Thursday, July 24, 2008

Facing Your Fears

I wanted to share with you my latest speech entitled, "Facing Your Fears"'s just something I have learned. I now know that facing your fears opens up a whole new world. Enjoy....

As a woman named, Marie Curie was quoted as saying, “Nothing in life is to be feared. It is only to be understood.” Today, I’d like to share with you the power of facing your fears

To begin, I’d like to share with you a story from my childhood. Travel back with me…I’m 5 years old, taking swim lessons at the local Boys Club. It’s “test day” to move up into the next class level. There’s ten of us, anxiously holding on to the wall of the pool in the shallow end. Our instructor, Mrs. Atkinson, stands on the side of the pool, whistle in her hand, eyes piercing at us…she was someone you did not argue with…she was intimating! Mrs. Atkinson, with her loud, screaming voice, instructs us to swim two laps of the pool, with ABSOLUTELY NO stopping!! If we stopped and grabbed the wall for any reason, she would step on our hands.

I stood looking up the vast lane of the pool, seeing the water gently sway and change color with the increased depth. It was like the water was just patiently waiting for me. I could feel that pit in my stomach, the uneasy feeling, the nerves…the “what if” questions running a million miles an hour in my head. “What if,…I get tired”…What if “I can’t do it?”

The whistle blew, one by one we had to put our faces in the water and swim… each stroke and each breath was a struggle. I became increasingly more and more out of breath and desperately needed a break. I HAD to grab the wall. As I very meekly grabbed the wall, and pulled myself to it, I saw those familiar feet of Mrs. Atkinson!! While stepping on my hands, she began “yelling at me to let go and swim…there was NO stopping she yelled! Frightened and panicked, I slid back into the water, fighting for my breath, paddling along like a puppy pawing her way through the water. It left me feeling that if you get tired while swimming, you will be helpless.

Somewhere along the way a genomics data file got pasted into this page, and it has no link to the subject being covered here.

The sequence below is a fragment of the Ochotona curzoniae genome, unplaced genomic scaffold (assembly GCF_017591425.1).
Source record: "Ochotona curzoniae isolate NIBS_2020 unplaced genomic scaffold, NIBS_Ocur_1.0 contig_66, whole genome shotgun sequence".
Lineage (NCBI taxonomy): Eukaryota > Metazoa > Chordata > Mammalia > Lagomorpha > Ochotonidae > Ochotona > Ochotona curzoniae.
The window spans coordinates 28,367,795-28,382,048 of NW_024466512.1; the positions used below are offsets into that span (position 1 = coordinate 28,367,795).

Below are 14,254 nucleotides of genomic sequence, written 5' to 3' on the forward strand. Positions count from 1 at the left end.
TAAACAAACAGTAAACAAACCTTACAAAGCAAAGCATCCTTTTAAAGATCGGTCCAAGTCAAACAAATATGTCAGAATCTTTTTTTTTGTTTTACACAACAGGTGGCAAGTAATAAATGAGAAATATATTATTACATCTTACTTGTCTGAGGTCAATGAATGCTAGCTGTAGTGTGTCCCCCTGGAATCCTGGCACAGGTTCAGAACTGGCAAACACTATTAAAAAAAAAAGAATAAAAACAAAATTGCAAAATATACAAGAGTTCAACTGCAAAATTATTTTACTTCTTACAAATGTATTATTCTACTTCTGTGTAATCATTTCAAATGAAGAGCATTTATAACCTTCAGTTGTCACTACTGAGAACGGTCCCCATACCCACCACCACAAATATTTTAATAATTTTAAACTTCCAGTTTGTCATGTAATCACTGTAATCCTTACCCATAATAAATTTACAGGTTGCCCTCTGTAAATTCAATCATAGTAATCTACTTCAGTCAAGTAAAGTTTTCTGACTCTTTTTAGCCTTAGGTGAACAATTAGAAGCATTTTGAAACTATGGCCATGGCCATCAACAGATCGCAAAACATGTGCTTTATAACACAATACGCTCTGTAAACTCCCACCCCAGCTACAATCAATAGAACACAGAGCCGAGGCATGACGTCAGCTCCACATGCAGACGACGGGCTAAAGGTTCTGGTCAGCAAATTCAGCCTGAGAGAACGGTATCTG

I have numerous other frightful water stories; being pulled out by the currents in the ocean, sailing, snorkeling, white water rating, witnessing a near drowning … each event contained an almost terrifying moment. It all began to prove to me that water was something for me to stay away from.

Deciding to train for and complete in triathlons, at the age of 39, began the journey of facing my fear of water.

My first step was to re-learn to swim. I took it slow. Eventually, I began to swim longer and longer. I was becoming more comfortable in the pool. But what about swimming in a lake?

The weekend before my first race, I ventured to a friend’s lake to get used to the lake water. I put on my wetsuit, cap and goggles and walked to the edge of the water. My heart was racing; my body was quivering; that panic and fear came over me like a cold, white fog.

After 10 long minutes… I took a deep breath, bent over and flopped into the cold and murky water. As I began to swim towards the dock, keeping my head out of the water, I could feel the cold water entering my wetsuit, creeping its way up my body. It was a chilling reminder of just what I was doing. My heart was pounding with fright and I wrestled with what could be lying beneath the water to grab me and my own voice trying to convince me I that couldn’t do it.

Pulling myself up the ladder of the dock, I felt exhausted and defeated. The dock, which was covered with bird-droppings and fish carcasses, was a morbid site. It was like visiting a prison in which no one survived! (Was the dock trying to tell me something?) I looked back at the shore…and felt trapped. The dock was no place I wanted to stay. The shore, my comfort zone, laid waiting on the other side of that murky, cold water.